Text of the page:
Tumblr: threat or menace? 

It's supposedly turning creators into mere regurgitators—but what it's really doing is injecting new blood into an old remix culture

Tumblrfication: "All remix everything"

Tumblrfication: "All remix everything"

John Herndon

Tumblr might seem like a pretty innocuous Web platform—like a more media-rich Twitter, it allows users to share photos, videos, text, links, audio, and quotes, plus follow other users doing the same thing. But it's already being accused of heinous crimes against culture. On March 20 former Pitchfork editor Scott Plagenhoef wrote a well-argued piece for the A.V. Club explaining what he sees as Tumblr's negative effects on musicians—including an uptick in faddishness in the indie-rock world, which once imagined itself above such things. His core assertion seems to be that Tumblr is "merely a way of broadcasting things a user finds cool, attractive, unique, or funny without explanation." Other critics—like, for instance, Drake—jump straight to hand-wringing predictions that Tumblr will rob an entire generation of its ability to express itself creatively, despite the fact that its user base is dwarfed by those of social-networking behemoths like Twitter and Facebook.

I agree that there can be drawbacks when musicians get heavily into Tumblr—Plagenhoef is spot-on with his concerns about artists becoming mere "content generators," maintaining a steady stream of output to keep up with the ongoing online conversation and in the process abandoning quality control—but Tumblr is hardly going to kill creative thought. And at any rate, it's yet to be demonstrated that what I call "Tumblrfication"—the propensity to make constant remixing of material and ideas a part of the creative process—is actually a result of Tumblr, rather than a preexisting phenomenon that explains Tumblr's popularity (and that of similar sites like Pinterest). Anyone with genuine creative instincts is unlikely to be satisfied with simply reproducing others' work, and most Tumblr users who post nonoriginal content are media consumers rebroadcasting their intake, not artists wasting their creative energies. Some Tumbloggers who post largely or entirely nonoriginal content (including the enigmatic Alaskan Eyes and Chicago-based weirdos and micro-scale style icons Molly Soda and Clairey Pear) do so in ways that employ guided randomness and serendipity to project themes, trains of thought, and even narratives—that is, they're making art out of it. And of course collage and assemblage (art forms with very long histories) are already among the dominant creative modes of our time, both online and offline—even if Tumblr had never existed, it wouldn't change that situation.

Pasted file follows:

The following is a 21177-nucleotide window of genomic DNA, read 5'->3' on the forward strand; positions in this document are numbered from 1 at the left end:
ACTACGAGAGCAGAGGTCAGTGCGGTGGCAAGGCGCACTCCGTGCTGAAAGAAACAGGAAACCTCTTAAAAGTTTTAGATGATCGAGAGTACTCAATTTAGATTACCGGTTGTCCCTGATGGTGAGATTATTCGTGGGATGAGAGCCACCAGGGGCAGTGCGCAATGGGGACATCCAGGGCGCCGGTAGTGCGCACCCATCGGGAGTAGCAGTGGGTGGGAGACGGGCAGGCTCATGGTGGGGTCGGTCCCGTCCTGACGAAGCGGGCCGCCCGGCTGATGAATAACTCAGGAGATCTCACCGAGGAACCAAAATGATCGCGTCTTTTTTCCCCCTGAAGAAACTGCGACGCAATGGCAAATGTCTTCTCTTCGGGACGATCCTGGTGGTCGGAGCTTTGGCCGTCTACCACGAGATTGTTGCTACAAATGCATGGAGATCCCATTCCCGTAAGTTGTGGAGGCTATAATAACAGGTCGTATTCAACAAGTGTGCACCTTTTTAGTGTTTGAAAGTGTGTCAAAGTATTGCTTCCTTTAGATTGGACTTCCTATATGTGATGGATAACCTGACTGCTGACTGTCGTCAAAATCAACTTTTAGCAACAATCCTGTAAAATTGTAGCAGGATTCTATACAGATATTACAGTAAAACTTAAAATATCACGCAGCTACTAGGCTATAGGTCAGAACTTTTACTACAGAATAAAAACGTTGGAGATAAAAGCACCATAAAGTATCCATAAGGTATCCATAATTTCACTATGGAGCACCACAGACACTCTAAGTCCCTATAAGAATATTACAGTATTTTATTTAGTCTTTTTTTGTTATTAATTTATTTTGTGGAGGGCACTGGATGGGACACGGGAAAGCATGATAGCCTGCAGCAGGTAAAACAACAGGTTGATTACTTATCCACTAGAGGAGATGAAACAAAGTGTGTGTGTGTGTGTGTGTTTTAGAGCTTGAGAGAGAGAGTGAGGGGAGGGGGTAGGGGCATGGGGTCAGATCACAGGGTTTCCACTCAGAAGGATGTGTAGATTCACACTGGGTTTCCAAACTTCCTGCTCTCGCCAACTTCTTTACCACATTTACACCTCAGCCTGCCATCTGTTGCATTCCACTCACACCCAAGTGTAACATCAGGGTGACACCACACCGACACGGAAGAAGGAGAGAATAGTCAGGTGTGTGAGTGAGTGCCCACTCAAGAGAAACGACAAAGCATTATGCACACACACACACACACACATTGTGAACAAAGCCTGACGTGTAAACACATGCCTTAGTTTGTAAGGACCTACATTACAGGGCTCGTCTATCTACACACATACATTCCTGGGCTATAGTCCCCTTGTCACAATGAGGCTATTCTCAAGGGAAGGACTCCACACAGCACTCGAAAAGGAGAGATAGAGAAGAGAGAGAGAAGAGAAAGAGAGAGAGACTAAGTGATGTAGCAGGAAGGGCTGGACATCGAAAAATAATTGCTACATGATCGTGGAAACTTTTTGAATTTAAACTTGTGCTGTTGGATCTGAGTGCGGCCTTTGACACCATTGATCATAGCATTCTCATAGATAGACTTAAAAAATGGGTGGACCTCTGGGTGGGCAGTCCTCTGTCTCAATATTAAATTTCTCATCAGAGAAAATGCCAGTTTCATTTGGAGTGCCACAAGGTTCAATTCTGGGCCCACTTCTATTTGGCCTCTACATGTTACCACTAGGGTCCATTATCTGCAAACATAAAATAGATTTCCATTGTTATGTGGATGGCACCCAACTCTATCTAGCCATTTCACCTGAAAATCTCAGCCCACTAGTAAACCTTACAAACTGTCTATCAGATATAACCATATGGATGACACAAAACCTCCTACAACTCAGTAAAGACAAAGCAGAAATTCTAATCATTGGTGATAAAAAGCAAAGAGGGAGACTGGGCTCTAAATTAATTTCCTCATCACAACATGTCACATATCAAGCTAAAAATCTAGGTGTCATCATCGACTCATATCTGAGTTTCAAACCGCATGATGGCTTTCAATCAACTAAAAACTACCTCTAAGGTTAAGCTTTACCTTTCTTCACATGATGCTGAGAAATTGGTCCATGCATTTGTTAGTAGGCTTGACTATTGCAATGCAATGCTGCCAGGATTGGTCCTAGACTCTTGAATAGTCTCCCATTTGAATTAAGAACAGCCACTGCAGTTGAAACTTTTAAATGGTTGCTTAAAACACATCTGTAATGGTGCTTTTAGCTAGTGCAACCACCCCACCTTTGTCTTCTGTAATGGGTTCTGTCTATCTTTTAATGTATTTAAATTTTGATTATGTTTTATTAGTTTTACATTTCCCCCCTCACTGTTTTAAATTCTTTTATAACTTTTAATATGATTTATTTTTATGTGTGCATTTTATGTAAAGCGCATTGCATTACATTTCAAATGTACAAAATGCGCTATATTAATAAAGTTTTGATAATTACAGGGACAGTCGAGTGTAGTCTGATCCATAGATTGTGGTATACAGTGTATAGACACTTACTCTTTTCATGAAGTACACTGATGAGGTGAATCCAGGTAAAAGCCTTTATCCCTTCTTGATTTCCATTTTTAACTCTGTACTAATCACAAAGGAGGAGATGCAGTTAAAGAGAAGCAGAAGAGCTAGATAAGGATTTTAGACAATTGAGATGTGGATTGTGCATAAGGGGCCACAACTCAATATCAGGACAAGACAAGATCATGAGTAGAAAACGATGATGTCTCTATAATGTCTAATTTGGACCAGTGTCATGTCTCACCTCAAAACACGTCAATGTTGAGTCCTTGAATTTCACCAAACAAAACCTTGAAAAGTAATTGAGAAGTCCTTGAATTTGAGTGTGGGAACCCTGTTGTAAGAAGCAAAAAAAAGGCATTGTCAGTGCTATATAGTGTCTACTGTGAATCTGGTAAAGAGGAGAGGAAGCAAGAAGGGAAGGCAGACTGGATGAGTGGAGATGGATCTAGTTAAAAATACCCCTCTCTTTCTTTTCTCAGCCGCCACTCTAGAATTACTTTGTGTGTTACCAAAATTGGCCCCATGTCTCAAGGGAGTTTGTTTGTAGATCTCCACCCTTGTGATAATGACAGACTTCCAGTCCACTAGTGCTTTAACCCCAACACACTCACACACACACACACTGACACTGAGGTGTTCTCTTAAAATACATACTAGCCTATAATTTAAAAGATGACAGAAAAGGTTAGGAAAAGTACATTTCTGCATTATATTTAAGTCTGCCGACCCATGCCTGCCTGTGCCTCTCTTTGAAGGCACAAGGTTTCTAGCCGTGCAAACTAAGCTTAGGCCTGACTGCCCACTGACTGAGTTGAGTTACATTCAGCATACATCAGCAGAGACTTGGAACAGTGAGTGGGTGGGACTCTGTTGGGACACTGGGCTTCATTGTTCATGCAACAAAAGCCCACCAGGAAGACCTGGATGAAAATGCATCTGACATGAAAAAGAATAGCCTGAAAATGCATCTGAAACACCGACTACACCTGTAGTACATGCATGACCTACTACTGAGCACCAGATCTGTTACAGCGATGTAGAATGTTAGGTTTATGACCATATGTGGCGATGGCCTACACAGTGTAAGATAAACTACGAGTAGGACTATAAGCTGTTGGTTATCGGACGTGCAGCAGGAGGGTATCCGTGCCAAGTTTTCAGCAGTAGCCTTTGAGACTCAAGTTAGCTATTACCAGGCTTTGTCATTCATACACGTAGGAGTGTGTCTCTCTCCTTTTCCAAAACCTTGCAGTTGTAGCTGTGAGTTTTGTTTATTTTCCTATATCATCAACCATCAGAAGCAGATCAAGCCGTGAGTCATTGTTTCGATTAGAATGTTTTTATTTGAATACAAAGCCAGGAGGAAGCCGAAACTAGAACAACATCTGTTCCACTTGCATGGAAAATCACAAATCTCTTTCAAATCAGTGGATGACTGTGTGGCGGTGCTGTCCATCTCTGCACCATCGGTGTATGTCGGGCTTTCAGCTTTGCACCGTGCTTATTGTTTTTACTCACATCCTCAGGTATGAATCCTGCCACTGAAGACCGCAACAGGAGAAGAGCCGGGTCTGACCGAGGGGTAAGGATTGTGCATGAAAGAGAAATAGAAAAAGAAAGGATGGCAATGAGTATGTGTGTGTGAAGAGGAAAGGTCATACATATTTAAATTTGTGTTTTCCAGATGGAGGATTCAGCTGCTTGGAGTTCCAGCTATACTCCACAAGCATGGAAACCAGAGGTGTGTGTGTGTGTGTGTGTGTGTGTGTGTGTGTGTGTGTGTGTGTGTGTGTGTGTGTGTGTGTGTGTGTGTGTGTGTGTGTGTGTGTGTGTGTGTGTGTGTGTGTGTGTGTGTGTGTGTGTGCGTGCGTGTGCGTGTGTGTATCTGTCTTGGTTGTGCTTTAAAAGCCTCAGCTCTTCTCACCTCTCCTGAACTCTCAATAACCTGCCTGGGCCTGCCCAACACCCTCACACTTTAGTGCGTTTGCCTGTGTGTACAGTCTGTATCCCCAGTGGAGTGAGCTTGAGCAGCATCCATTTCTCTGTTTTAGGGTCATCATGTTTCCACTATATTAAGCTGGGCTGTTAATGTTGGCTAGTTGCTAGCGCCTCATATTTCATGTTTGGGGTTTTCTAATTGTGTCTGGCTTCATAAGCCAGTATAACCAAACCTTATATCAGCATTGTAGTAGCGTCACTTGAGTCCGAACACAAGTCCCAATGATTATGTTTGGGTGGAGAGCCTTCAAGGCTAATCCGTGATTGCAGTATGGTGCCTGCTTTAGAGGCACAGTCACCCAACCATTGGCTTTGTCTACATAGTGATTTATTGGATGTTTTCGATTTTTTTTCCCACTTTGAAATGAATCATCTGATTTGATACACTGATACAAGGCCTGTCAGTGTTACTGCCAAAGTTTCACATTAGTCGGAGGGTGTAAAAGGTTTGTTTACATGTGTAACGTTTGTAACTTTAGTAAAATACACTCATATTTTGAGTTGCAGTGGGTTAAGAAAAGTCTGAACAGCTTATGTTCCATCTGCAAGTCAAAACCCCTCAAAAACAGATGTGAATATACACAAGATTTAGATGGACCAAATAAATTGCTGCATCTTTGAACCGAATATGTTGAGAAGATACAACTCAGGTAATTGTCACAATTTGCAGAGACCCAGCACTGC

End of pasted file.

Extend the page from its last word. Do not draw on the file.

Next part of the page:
Repurposing found sound (or other people's music) as your own artwork probably started with tape music in the 1940s and has been mainstream since the sample-heavy early days of hip-hop, but the Tumblrfication of music is less a method than a mind-set. It's the notion that concepts can and should be remixed as freely as sounds, and that unique new work can result from replicating the kind of controlled randomness that a Tumblogger can use to transform, say, a bunch of photos of forests and train-hopping punks into the outline of a story.

Internet-based microgenres like witch house and seapunk—and the untold number of new ones propagating as we speak—are at the leading edge of Tumblrfication, and they're often praised or derided as much for the ideas and aesthetics they play with as for the music they play. In some cases they can succeed as a "brand" even when the music is a failure. Witch-house progenitors Salem attracted a lot of fans who didn't feel strongly about their sound but liked the idea of combining the aesthetics of druggy Houston rap and druggy trailer-park doom metal—I see long-haired stoner-looking dudes wearing flat-brimmed baseball caps way more often than I hear Salem tracks played in public.